top of page

Yoga Addict

When I tell people I have a daily yoga practice, the typical response is 'oh you're good aren't you?'

'Good' has nothing to do with it. I'm an addict, I love to get Yoga Stoned, and in this post, I'll explain why.


During a typical weekday, most of us sit in a chair, head bent down, looking at a computer screen, right hand clenched around a mouse, left hand perched on the keyboard, and as much as we try to watch our posture, it’s likely the body is slouched over for a good portion of the day… You were slouching just then, weren't you!?

Take a deep breath in and slowly exhale. Try to continue to breathe deeply as you read this blog. Deep breathing helps us retain information (try it next time you're studying), and you’re going to want to log this in your mind.

Yoga is a natural high, any regular practitioner can attest to the good feelings they experience after a practice. and it all starts with your breath;

The process of linking breath with movement provides physiological and emotional benefits. Every part of you—your brain, heart, skin, organs, muscles, nerves, you name it—needs oxygen to function and survive. Deep, expansive breathing—with exhales that last longer than inhales—helps oxygenate our blood and lungs and purifies the blood stream by eliminating toxins and carbon dioxide.

It's this breathing cycle that calms smokers, not the chemicals they ingest.


Do Your OM Thing Yogis know I like to share the science and leave that with you to apply to your own belief system. So allow me to enlighten you as I explain why you feel so good after practicing yoga!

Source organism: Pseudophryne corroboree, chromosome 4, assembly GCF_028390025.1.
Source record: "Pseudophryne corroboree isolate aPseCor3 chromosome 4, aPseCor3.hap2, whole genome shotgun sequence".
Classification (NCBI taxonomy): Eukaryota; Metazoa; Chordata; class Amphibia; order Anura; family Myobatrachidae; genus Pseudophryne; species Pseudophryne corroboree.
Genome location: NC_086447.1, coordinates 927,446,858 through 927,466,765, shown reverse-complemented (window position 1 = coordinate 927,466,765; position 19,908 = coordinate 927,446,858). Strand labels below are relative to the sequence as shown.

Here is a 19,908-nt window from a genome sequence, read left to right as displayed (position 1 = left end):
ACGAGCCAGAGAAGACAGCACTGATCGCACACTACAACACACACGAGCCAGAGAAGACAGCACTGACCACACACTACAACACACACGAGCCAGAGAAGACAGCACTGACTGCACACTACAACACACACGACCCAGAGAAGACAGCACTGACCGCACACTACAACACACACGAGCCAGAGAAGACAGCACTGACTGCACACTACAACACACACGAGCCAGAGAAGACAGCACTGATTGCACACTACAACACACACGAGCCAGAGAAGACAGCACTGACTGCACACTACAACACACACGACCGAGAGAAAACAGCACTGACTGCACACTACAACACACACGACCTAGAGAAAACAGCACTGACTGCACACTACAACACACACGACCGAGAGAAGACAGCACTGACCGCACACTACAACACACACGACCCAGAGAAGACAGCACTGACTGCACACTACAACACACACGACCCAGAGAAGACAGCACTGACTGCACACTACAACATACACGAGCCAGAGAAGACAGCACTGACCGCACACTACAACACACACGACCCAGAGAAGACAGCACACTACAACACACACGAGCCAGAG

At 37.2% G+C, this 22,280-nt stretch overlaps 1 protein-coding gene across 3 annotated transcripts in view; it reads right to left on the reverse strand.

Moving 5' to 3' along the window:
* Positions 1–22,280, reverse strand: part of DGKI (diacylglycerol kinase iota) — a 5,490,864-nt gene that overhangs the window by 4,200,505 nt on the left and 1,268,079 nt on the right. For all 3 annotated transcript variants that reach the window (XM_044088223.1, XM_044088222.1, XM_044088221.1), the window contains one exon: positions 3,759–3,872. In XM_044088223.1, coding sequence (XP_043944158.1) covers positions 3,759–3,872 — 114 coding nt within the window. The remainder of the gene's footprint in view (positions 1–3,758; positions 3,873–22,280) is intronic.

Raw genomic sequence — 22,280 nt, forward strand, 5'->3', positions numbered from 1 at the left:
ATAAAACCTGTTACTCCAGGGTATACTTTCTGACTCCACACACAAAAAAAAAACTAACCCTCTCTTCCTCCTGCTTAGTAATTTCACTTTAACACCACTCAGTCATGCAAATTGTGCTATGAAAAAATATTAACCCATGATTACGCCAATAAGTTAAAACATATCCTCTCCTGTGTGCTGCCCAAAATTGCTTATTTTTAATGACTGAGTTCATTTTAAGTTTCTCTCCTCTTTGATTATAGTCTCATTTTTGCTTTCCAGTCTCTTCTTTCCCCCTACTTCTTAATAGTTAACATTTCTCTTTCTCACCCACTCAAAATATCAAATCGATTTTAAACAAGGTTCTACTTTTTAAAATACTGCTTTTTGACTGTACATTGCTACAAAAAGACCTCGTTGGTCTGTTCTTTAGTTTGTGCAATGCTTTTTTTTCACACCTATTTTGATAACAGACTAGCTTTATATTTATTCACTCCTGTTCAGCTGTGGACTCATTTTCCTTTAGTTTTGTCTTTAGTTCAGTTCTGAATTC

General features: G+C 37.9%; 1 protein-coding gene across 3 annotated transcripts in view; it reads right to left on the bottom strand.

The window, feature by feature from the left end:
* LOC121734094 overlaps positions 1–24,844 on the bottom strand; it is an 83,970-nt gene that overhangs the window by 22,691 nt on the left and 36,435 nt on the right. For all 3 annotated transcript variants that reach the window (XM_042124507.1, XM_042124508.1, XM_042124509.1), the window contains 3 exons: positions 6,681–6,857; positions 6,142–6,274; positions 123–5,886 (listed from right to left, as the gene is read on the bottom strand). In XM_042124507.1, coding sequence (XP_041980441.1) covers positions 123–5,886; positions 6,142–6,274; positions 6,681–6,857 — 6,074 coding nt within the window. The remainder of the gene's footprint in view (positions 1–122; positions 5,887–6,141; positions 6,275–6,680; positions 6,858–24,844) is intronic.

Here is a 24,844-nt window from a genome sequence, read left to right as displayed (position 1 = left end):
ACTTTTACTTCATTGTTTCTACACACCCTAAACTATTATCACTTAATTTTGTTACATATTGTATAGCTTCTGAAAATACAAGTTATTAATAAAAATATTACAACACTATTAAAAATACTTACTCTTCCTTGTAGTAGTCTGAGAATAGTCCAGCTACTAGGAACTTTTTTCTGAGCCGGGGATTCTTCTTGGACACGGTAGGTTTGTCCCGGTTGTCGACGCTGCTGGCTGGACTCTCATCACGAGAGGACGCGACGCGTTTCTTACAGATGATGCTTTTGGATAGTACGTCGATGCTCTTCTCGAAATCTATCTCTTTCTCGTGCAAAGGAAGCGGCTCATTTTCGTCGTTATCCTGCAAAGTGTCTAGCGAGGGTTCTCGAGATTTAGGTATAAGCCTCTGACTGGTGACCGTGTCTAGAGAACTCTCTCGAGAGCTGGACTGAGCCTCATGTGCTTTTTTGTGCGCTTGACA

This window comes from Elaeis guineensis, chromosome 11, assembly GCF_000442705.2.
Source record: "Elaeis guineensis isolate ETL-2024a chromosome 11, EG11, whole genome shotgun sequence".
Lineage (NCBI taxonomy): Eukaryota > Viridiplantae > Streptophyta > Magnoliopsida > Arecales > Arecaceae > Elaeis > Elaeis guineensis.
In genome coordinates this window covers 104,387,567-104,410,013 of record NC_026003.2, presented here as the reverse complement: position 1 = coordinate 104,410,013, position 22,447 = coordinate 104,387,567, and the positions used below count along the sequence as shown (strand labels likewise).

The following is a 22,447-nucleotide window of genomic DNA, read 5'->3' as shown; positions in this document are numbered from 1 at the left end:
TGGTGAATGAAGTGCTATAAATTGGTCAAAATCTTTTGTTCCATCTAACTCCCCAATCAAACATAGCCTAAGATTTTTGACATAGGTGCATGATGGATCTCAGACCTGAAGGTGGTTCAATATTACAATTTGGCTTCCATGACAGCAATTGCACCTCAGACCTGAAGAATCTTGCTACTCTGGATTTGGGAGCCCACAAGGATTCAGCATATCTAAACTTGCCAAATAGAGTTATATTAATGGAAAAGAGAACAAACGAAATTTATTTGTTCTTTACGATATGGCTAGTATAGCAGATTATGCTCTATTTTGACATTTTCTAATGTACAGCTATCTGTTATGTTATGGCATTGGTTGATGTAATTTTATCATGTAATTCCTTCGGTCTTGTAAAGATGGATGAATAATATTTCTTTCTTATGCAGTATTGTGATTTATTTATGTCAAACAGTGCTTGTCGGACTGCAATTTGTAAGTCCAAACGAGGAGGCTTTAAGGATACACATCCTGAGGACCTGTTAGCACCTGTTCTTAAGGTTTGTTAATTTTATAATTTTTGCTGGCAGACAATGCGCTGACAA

Research shows there’s a link between feeling ‘high’ and endocannabinoids, naturally occurring chemicals in the body that are similar to THC (tetrahydrocannabinol) found in cannabis.

Inhale that fact.

Now we turn our attention to anandamide; a word that actually comes from Sanskrit ‘ananda’ meaning 'pleasure' or 'bliss.' Anandamide, is a neurotransmitter and a cannabinoid very similar to THC. Studies have shown exercise greatly increases the production of anandamide. There is even speculation that anandamide is the cause of “runner’s high” — not endorphins as previously thought.

Anandamide stimulates brain growth in the hippocampus, the part of the brain associated with memory, brain organisation, and spatial navigation. Furthermore, neurogenesis is connected to an uplifted mood, diminished anxiety, diminished depression, and the sharpening of memory. There's your high!

Although all the benefits and effects of yoga can’t be reduced down to only chemical processes, understanding the chemistry can add a valuable and enlightening perspective.


You know that moment in class when you can't work out what's left and right, or how to copy a sequence you've just been shown? Chances are you're Yoga Stoned. In those brief moments you're not there practicing with me, the chemical processes in your body have taken you somewhere else!

Whilst the ancient yogis didn’t have the worry of attracting Instagram followers, living in the era of Alternative Facts and the stress of precisely- what- is- the- correct- pronunciation- of- ‘quinoa?’ And yet... they created a system we can use to help manage these, and other life challenges. A regular yoga high is going to give you a much needed hit of those happy chemicals.

So, that is why I have a daily yoga practice. I'm an addict who loves getting Yoga Stoned!

bottom of page